"He was so excited on the phone," recalled Yoko. "He said, 'I wrotetwo songs.'
"And I said, 'I have two songs. Let's make an EP.'
"And then the next day, he said, 'Now I have two more.'"And I said, 'Well, maybe now it should be an album.' That's howit started. We decided to work on a theme, and he was very excitedabout that. He just kept thanking me and thanking me."
On Tuesday, August 5, John and Yoko entered the Hit Factory, onWest Fifty-fourth Street in New York, to begin recording the album,Double Fantasy. Producer Jack Douglas was at the controls, and photographerBob Gruen was given almost free reign to document thesessions with candid pictures.
"I visited the studio on and off from late summer through the endof the backing track sessions," said Gruen. "I was there a number oftimes while they recorded. We really had no set appointments. I justdid things as the situation came up. John was extremely positive aboutthe music he was making, and excited to be back in the studio. He wascoming from a position of real strength in his life. He had spent fiveyears out of the limelight, and he had taken time to raise his son andlearn about parenting and about living.
"The album was to be about the relationship between a man anda woman," said Gruen. "And in that regard it was very much a Johnand Yoko project, not just John Lennon. A track of his would follow atrack of hers, and then they'd stop to talk about their feelings and dealwith the relationship. To me, he appeared so grounded."
"I had been in a hundred recording studios with different artists,and I'd been with John in various studios, as well," said Mintz. "Therecording of Double Fantasy was unique because in many ways it was ametaphor for the way John's life was coming to completion. All theserecording studios-the Hit Factory, where John and Yoko recorded thealbum, or the Record Plant, where it was mixed-have closed-circuitcameras at the front door. They have this so an engineer can see who isringing the buzzer. A lot of sessions sometimes go on into the middleof the night. The studio may not be in the best neighborhood. So theyneed these cameras for security reasons. One of the things I rememberabout the Double Fantasy sessions was John and Yoko pinning a largephotograph of Sean to the face of the TV monitor above the recordingconsole. You couldn't see who was outside, but for John and Yoko itwas more important to see Sean staring down at the console.
"Yoko also created this small anteroom just off of the controlroom, a white room, twenty by fifteen," said Mintz, "that she made tolook like a mini version of their living room at the Dakota. The lightingin this room was lowered, and it was filled with candles and incense.A Japanese woman named Toshi served tea. It was a room Johnand Yoko would go to when there was a lull in the session. I remembergoing with them into the room. John was wearing slacks and ajacket and a shirt that was open at the collar. In that room, he spokeabout the project softly, tentatively, and rhapsodically. It was a quietroom, unlike any room I'd ever seen at a rock and roll recording session.None of the other musicians or technical people ever enteredthat room. It was mostly a room where John and Yoko could relax."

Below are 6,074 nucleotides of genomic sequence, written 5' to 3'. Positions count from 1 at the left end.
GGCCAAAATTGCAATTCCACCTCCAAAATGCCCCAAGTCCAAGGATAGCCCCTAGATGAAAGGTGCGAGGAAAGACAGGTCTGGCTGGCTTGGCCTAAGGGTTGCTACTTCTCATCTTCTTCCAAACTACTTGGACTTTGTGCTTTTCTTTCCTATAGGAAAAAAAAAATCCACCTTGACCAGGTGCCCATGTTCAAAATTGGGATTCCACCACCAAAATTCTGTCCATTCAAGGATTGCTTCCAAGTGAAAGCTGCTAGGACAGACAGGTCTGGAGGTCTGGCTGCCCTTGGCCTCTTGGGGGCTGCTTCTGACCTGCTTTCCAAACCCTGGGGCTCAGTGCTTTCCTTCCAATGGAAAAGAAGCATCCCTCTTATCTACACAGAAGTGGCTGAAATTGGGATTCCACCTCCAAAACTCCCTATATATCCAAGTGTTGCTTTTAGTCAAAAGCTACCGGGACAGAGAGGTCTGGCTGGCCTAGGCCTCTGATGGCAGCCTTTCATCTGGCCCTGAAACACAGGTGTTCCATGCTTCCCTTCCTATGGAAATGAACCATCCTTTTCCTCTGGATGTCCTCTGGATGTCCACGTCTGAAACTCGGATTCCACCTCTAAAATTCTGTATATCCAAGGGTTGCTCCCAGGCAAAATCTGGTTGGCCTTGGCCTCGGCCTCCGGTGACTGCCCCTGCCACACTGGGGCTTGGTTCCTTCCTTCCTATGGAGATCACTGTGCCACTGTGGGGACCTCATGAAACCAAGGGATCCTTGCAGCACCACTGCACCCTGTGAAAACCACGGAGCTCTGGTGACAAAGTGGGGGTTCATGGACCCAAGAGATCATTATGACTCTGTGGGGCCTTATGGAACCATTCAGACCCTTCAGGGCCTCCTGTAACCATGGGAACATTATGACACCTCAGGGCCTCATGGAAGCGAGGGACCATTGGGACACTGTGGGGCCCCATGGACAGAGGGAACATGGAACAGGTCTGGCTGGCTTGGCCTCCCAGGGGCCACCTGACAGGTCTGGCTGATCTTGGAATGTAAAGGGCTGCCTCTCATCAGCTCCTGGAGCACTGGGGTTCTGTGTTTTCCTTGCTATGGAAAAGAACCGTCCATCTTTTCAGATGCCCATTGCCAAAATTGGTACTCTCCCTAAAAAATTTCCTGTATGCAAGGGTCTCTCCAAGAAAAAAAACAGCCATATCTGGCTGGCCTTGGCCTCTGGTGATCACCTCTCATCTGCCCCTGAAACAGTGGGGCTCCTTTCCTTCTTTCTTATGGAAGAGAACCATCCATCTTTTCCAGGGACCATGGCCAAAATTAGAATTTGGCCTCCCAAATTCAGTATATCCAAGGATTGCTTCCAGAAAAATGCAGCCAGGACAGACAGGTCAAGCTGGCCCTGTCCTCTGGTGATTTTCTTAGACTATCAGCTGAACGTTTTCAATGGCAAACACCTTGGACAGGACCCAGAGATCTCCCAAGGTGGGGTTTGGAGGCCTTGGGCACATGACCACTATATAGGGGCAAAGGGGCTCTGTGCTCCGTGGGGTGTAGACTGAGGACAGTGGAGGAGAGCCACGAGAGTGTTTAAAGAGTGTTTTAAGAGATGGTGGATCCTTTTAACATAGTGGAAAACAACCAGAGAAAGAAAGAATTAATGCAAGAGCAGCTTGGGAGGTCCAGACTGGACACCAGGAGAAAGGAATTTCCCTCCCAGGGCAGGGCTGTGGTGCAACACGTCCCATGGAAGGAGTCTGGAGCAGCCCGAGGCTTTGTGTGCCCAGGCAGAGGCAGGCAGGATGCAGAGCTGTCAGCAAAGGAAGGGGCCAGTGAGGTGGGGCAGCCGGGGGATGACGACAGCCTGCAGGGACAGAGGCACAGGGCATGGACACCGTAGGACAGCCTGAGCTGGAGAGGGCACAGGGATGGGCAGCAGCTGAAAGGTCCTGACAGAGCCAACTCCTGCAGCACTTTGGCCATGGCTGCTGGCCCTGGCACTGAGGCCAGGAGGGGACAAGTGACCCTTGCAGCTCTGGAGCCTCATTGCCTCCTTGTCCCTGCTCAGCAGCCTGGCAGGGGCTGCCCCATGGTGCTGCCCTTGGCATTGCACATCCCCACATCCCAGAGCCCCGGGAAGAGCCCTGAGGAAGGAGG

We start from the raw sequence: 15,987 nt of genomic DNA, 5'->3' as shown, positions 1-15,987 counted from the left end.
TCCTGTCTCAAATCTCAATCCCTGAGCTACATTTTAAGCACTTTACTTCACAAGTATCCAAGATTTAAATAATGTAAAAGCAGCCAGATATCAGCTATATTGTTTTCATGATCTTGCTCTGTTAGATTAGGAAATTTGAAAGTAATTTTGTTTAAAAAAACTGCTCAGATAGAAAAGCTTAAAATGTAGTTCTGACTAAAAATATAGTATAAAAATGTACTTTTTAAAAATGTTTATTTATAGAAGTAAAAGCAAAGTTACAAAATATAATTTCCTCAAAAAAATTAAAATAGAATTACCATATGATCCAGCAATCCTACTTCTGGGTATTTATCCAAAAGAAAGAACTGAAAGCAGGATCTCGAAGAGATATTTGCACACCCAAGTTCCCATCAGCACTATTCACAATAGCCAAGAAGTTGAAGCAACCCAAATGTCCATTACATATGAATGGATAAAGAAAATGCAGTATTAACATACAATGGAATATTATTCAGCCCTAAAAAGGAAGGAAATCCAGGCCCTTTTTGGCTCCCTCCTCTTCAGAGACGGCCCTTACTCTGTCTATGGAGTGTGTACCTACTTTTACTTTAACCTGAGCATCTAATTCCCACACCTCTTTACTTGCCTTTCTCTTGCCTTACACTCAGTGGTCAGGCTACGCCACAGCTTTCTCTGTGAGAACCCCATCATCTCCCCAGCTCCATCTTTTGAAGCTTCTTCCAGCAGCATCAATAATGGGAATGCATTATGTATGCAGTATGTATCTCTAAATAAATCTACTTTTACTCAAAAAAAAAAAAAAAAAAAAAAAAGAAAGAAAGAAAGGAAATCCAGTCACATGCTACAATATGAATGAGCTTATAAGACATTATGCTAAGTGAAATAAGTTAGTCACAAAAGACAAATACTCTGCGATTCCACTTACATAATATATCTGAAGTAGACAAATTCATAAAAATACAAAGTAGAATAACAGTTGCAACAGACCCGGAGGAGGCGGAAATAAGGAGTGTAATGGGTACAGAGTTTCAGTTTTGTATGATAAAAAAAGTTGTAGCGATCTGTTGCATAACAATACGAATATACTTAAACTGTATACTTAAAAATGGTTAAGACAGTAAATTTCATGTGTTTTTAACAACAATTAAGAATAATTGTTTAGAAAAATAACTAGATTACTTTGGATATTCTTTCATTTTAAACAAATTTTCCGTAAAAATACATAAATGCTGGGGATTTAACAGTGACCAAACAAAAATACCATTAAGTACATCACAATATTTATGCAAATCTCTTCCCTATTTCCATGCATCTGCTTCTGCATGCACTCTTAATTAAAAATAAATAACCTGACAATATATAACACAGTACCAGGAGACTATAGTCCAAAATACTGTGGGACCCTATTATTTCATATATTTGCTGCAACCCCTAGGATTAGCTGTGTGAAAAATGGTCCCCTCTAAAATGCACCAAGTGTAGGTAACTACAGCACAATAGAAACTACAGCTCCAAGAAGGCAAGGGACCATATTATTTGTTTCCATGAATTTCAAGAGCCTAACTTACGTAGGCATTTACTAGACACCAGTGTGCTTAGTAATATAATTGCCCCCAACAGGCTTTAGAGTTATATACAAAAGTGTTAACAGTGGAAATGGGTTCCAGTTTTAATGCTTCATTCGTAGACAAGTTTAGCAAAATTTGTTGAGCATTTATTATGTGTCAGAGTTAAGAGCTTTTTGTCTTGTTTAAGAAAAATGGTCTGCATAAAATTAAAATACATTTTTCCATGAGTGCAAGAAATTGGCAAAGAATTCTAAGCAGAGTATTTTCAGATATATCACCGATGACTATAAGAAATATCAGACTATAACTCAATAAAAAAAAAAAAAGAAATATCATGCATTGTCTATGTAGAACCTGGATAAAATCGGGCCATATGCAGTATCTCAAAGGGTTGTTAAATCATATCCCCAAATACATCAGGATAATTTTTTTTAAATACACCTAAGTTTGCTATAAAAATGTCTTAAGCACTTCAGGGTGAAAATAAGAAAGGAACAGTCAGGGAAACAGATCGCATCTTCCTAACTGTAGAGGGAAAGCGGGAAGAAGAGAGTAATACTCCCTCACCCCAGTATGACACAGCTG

On Thursday, October 9, a skywriting plane flew over Central Parkand spelled out the smoky message "Happy Birthday John & Sean. LoveYoko." Below the message was a dual birthday party that Yoko threw atWarner LeRoy's famed Central Park restaurant, Tavern on the Green."Mainly we concentrated on Sean," said Yoko. "He had a great timeat the party. It was mostly his friends at the party, kids from school, afew parents, Sean's best friend, Max LeRoy, and his parents, Warner andKay LeRoy. It was John's birthday and Sean's birthday, but John wantedit to be a day for Sean."
Sean's father kept mostly to himself in the cavernous multiroomrestaurant, watching the party as though he were there as an observerand not a celebrant. There was, after all, much to reflect on. He wasnow forty.
"I don't think he felt forty was necessarily a milestone age forhim," said Yoko, looking back at the day. "I mean, he wrote the song,'Life Begins at Forty,' which was a serious song when he first wrote it.Then he listened to his own lyrics, and he said, 'I can't do this. I haveto make it funny.' So he wound up creating a comic song about turningforty. That's how he wanted to look at it, especially that day. I think hewanted to play down his age and focus on Sean."
Mintz made one other trip to New York in early November, specificallyto hear John and Yoko's new album. "The engineer would preparecassettes for John, and he would take them back to the Dakotaand play them on the little stereo in his bedroom," said Mintz. "Hehad none of the fancy equipment at home. He always believed musicshould be listened to the way it comes out on a car radio."
Mintz went back to the Dakota with John and Yoko that night,into what was called the "old bedroom," facing West Seventy-secondStreet. John's primitive hi-fi system was on one side of the bed. At thefoot of the bed was a television, a large-screen TV that John had purchaseda few years before in Tokyo. Mintz was with him in Japanwhen he bought the TV.